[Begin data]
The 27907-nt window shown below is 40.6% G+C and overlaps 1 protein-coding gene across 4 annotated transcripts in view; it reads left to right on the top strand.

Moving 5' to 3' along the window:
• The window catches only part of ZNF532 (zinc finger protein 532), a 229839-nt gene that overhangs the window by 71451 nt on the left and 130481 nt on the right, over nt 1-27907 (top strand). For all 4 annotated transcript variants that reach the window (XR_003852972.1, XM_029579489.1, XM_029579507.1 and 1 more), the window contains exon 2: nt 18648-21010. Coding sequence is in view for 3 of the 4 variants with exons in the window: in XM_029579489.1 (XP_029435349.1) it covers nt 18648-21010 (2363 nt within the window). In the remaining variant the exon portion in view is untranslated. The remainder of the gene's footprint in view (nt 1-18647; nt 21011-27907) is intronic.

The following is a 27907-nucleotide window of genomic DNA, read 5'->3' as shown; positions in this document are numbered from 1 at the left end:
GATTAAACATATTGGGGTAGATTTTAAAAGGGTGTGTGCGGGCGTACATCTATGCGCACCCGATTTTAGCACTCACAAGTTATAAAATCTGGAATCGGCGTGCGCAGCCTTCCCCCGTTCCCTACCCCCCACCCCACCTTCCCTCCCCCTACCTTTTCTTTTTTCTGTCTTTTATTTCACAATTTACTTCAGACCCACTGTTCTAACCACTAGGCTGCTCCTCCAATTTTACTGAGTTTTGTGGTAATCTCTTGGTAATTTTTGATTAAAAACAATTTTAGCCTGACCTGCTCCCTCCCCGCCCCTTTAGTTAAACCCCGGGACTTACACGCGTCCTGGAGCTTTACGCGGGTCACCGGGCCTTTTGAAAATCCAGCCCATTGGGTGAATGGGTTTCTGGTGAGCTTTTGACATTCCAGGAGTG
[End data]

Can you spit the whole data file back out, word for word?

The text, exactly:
The 27907-nt window shown below is 40.6% G+C and overlaps 1 protein-coding gene across 4 annotated transcripts in view; it reads left to right on the top strand.

Moving 5' to 3' along the window:
• The window catches only part of ZNF532 (zinc finger protein 532), a 229839-nt gene that overhangs the window by 71451 nt on the left and 130481 nt on the right, over nt 1-27907 (top strand). For all 4 annotated transcript variants that reach the window (XR_003852972.1, XM_029579489.1, XM_029579507.1 and 1 more), the window contains exon 2: nt 18648-21010. Coding sequence is in view for 3 of the 4 variants with exons in the window: in XM_029579489.1 (XP_029435349.1) it covers nt 18648-21010 (2363 nt within the window). In the remaining variant the exon portion in view is untranslated. The remainder of the gene's footprint in view (nt 1-18647; nt 21011-27907) is intronic.

The following is a 27907-nucleotide window of genomic DNA, read 5'->3' as shown; positions in this document are numbered from 1 at the left end:
GATTAAACATATTGGGGTAGATTTTAAAAGGGTGTGTGCGGGCGTACATCTATGCGCACCCGATTTTAGCACTCACAAGTTATAAAATCTGGAATCGGCGTGCGCAGCCTTCCCCCGTTCCCTACCCCCCACCCCACCTTCCCTCCCCCTACCTTTTCTTTTTTCTGTCTTTTATTTCACAATTTACTTCAGACCCACTGTTCTAACCACTAGGCTGCTCCTCCAATTTTACTGAGTTTTGTGGTAATCTCTTGGTAATTTTTGATTAAAAACAATTTTAGCCTGACCTGCTCCCTCCCCGCCCCTTTAGTTAAACCCCGGGACTTACACGCGTCCTGGAGCTTTACGCGGGTCACCGGGCCTTTTGAAAATCCAGCCCATTGGGTGAATGGGTTTCTGGTGAGCTTTTGACATTCCAGGAGTG